Seven stories, seven whispers into the ears of life: A Yi’s unexpected twists of crime burst from the everyday, with glimpses of romance distorted by the weaknesses of human motive. A Yi employs his forensic skills to offer a series of portraits of modern life, both uniquely Chinese, and universal in their themes. His years as a police officer serve him well as he teases the truth from simple observation, now brought into the English language in a masterful translation by Alex Woodend.
Hi and welcome to my stop on the blog tour for Two Lives! As always, huge thanks to Anne Cater for the invite and to Flame Tree Press for the gorgeous review copy!
If you’re a regular here you’ll know that I rediscovered short stories last year and promptly fell in love with them. You’ll also know that I’m rather hard to please when it comes to short stories, bar one or two exceptions, short story collections and anthologies usually leave me with mixed feelings, in one collection there are usually some stories that I love, and others that I don’t like (as much). Two Lives is no exception, but overall I did enjoy this collection and if you’re into short stories and/or you’re a fan of all things Chinese, do allow me to tell you a little more about it.
This short story collection is unlike anything I’ve ever read, and not to toot my own horn or whatever, but I have read an awful lot 😄 I won’t beat about the bush: this collection will not be for everyone. The writing style is succinct, dry, distant, and that doesn’t always work for me, but it did here. Usually when there is this much distance between the narrator and the characters, when the narrative is more observational than emotional, I don’t feel drawn to the characters and I’m not sucked into the story, but somehow Two Lives had the opposite effect.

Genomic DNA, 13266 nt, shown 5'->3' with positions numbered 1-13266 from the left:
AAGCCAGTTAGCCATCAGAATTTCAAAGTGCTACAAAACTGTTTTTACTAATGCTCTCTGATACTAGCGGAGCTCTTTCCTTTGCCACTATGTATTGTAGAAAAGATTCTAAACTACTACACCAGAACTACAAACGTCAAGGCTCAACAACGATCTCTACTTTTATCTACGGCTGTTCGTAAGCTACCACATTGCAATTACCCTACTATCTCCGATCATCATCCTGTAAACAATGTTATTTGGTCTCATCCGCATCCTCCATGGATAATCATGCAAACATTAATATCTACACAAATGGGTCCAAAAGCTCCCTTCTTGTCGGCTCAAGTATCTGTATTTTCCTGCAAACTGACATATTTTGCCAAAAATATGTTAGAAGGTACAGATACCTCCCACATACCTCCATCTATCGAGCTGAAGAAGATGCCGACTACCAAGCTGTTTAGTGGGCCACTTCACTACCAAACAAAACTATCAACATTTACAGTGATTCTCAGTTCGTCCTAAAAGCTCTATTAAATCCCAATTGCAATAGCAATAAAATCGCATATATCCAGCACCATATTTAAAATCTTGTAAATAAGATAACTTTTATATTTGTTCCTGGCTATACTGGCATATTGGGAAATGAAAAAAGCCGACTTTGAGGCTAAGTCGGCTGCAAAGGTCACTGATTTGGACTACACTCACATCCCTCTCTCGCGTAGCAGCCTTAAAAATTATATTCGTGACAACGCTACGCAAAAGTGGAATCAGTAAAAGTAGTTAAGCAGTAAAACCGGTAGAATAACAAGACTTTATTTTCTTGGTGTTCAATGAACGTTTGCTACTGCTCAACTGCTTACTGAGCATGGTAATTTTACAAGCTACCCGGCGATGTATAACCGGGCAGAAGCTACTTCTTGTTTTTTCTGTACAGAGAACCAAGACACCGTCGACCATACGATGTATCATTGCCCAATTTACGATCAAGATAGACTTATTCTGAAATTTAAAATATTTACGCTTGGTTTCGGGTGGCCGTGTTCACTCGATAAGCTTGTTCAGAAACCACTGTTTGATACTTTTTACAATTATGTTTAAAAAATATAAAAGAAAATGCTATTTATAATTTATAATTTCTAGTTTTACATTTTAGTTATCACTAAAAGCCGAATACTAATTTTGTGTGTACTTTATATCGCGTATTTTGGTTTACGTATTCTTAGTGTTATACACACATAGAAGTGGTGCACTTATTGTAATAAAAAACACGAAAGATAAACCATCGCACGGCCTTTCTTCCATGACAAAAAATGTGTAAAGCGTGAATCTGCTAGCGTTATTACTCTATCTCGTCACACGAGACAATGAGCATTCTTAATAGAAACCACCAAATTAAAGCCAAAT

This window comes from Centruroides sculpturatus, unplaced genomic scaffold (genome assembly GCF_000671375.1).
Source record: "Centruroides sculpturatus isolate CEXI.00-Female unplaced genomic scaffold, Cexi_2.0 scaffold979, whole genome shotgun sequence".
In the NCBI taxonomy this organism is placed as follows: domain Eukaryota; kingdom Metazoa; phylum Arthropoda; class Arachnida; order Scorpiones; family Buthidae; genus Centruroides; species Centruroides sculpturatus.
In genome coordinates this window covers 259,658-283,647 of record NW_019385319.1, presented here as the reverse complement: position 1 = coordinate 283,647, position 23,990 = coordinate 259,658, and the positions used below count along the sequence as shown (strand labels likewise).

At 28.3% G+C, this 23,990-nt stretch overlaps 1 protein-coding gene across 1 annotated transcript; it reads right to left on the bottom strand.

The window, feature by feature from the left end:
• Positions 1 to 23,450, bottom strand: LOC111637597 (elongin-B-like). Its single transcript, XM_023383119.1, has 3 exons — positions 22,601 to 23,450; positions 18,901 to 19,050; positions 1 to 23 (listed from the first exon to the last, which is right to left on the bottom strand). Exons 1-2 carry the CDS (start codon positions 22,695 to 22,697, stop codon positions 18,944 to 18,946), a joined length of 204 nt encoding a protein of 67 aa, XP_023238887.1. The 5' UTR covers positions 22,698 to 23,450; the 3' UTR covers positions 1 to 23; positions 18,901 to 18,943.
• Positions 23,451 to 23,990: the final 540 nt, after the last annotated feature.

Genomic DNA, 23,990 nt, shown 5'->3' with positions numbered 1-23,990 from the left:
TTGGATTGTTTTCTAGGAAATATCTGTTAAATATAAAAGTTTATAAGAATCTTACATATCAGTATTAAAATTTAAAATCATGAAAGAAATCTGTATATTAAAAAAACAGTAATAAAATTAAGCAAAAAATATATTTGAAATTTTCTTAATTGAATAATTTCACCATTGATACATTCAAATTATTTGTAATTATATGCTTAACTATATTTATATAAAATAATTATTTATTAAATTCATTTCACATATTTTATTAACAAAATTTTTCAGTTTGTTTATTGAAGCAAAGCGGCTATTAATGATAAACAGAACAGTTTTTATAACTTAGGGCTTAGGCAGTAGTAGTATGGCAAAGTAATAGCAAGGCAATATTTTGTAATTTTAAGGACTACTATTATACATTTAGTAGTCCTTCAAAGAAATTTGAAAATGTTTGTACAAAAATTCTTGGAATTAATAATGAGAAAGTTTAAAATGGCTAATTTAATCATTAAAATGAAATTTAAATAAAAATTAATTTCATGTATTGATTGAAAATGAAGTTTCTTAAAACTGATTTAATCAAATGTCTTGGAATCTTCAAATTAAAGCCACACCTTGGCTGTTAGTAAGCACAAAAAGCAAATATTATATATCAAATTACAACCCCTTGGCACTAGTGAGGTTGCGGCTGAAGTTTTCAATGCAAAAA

From the ups and downs of Lington’s life in Two Lives and the secrets that are ruining Zhu Dan in Attic, from the exploits of Spring in Spring to the mysterious disappearance of Ba Like in Bach, from Zhaoyu who would give his life for love in Human Scum to mean Grandma Zhang in Fat Duck and Mr Fish with the ledger in his head in Predator, they all got under my skin and into my head in one way or another.
Human Scum is easily my favourite tale. It reminded me of those drawings where you can see two versions of the same thing or those 3D optical illusions, you can take Human Scum at its literal word, or you can read it as a kind of parable.
I don’t speak, write or read Chinese so I can’t be sure, but I’m convinced that Alex Woodend did an outstanding job with the translation of Two Lives. Although written in perfect English, it is done in such a way that the original Chinese is still somehow tangible. I appreciated that, although it did make for slower reading.
I do believe this is the first translated Chinese book that I’ve ever read, it was a bit of a leap into the unknown, and the fact that it’s a short story collection made the risk even bigger, like I said: I tend to end up with mixed feelings towards the collection in hand. But what can I say, the blurb and that bird on the cover piqued my interest and before I knew it I had signed up for this tour. I’m happy that I took that leap, though. Two Lives has broadened my horizons and I’ll definitely be keeping an eye out for more of A Yi’s work, and translated Chinese literature in general. Recommended to open-minded short story lovers who are willing to jump into the unknown and the peculiar!
Interesting review (I have never heard of A Yi) but I suspect this collection will be way too dark for me – not that I am much of a reader of short stories (except for Ray Bradbury) anyway. Glad to see you’re not tooting your own horn…LOL!!
Huge thanks for your support Kelly, so sorry that I’m struggling to share and RT on Twitter. Take care xx
Fab review. xx
Thanks Nicki 😘